Na'au Pono (to nurture a deep sense of justice)
Island Spirit is cruising. The sun has crested the Ka‟ala Mountains. Iridescent flying fish flash out of sea and into sun and disappear like shooting stars. Captain Tori is explaining the etiquette of dolphin swimming. Key points: respect, look, listen, be aware, and be prepared to sacrifice. I am wondering about becoming the next dinner for some big fish. All
things pass, so too will I.
“Be sensitive to the number of dolphins versus the potential over-crowdedness of two-leggeds,” Tori tells us. “Swim gently, don‟t chase or pursue. Always respect their
personal space. If a dolphin approaches, don‟t reach out to touch: these dolphins are totally free and wild and they have an acute sense of touch. Touching or grabbing a dolphin is illegal and is guaranteed to scare them away.”
Captain Armin monitors the VHF radio, listening in on other tour operators: some operators share sightings info, some don‟t; some guarantee a swim with dolphins, or your money back. Tori and Armin promise only their best effort, in good faith, with integrity. “Due to increasing visitation to the dolphin's habitat we will not force in-water-encounters on the animals,” reads their policy, based in ethics and respect, “nor on you.”
But the dolphins elude us today. Tour boats pass by, circle the bays, motor off and disappear. Kayakers launch off one beach, paddle around and wait, paddle back to shore for a lunch served with hula dancing and a girl strumming ukelele. Clients on the Island
Spirit sigh, scan the horizon, rub suntan oil over their resignation: their only chance to meet the dolphins has been foiled by an uncooperative wilderness.
Another day with Island Spirit and the dolphins find us. Everyone swims, and I am
reminded that laughing underwater is a risky human behavior.
Olakino Maika'i (to live healthily)
Still another day and dolphins school off the bow for miles. They flip and tease. They launch and spin—they are Spinner dolphins. They stream through the water, frolicking
belly-to-belly in shameless dolphin sex. We humans stay on decks: the resting dolphins are
keith harmon snow 6 Talkin‟ Dolphin Story
The desire for dolphin encounters breeds competition and aggression amongst both swimmers and tour boats. But we humans often suffer from a grasping state of being: this dolphinlust infected me too.
My dolphin quest is a lesson in being. When I let go of expectations and open my eyes to the mystery, I see. The more I open to being here and now, the more the ocean reveals. Such is the gift of tiny yellow fish that hover inquisitively and peer into my mask with wonder.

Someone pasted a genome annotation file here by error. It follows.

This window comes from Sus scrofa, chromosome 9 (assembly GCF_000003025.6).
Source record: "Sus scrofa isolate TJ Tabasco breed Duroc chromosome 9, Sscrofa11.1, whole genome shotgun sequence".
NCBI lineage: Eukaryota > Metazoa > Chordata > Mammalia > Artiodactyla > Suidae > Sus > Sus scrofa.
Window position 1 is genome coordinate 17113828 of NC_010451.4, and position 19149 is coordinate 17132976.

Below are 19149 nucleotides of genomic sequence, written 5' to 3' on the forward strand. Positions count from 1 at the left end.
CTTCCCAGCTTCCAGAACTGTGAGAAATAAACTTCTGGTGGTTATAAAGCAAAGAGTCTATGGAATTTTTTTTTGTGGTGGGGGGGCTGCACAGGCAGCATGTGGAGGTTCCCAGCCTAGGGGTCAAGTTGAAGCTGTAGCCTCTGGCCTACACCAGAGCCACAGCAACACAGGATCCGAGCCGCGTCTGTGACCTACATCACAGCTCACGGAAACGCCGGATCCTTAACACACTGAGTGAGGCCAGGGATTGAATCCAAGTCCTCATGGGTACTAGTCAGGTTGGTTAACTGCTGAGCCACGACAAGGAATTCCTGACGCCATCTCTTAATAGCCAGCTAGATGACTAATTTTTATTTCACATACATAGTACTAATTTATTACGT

“Immerse yourself in the joy of each moment,” writes author Bobbie Sandoz in Listening
to Wild Dolphins, “rather than submit to the repelling energies of disappointment simply because future dreams have not yet arrived. Anytime you are filled with attractive energies, the goodness of life will draw near and shower its blessings on you.”
John Kahele echoed this mantra each time he sent me off, snorkel-and-finned, into the salty surf. One day, caught up in the anxiety of the approaching pod, and thinking I can call the dolphins by cooing underwater, they swim right by me.
“They was all over you, eh bra‟.” John Kahele is laughing. Sitting under his tree, he watched the pod pass me by. This is not for everyone, I think. I‟m a strong swimmer, but it took me over 30 minutes to beat the choppy waves, even with big swim fins and a strong and constant stroke, and a few mouthfuls of saltwater. Desire and frustration got the best of me. “They was jumpin‟ and splashin‟. You can‟t be grasping for the dolphins, bra‟.”
“You can‟t be sendin‟ out negative or aggressive energy.” John Kahele drove the point home. “When I go at night I get no fear, bra‟. It like an aura—everything know I not out
there fo‟ harm nothing and nothing harm me. And the dolphins get sonar. They feel you
energy as soon you in the water. I know they get sonar, bra‟, I see them stun schools of fish—paralyze them. That‟s mana.”
'Imi 'Ike (to seek knowledge)
“Dolphins use echolocation to find their prey.” Dr. Whitlow Au is describing the “clicks” or pulses of dolphin biosonar. “And they have a strong dependence on nighttime feeding.”
I find Dr. “Whit” Au at the University of Hawai‟i‟s Institute of Marine Biology, on tiny Coconut Island. The surrounding Kaneohe Bay is rainbows of corals and fish, and I want to dive out of the skiff that takes me there. A famous dolphin researcher, Dr. Au is waiting at the pier.
“We‟re not smart enough to do what dolphins can do,” Whit Au admits. He‟s a congenial
keith harmon snow 7 Talkin‟ Dolphin Story
and humble scientist, in high demand for his expertise. “My focus is on how dolphins use
their sonar in the wild: how the sound gets out there and how is it received.”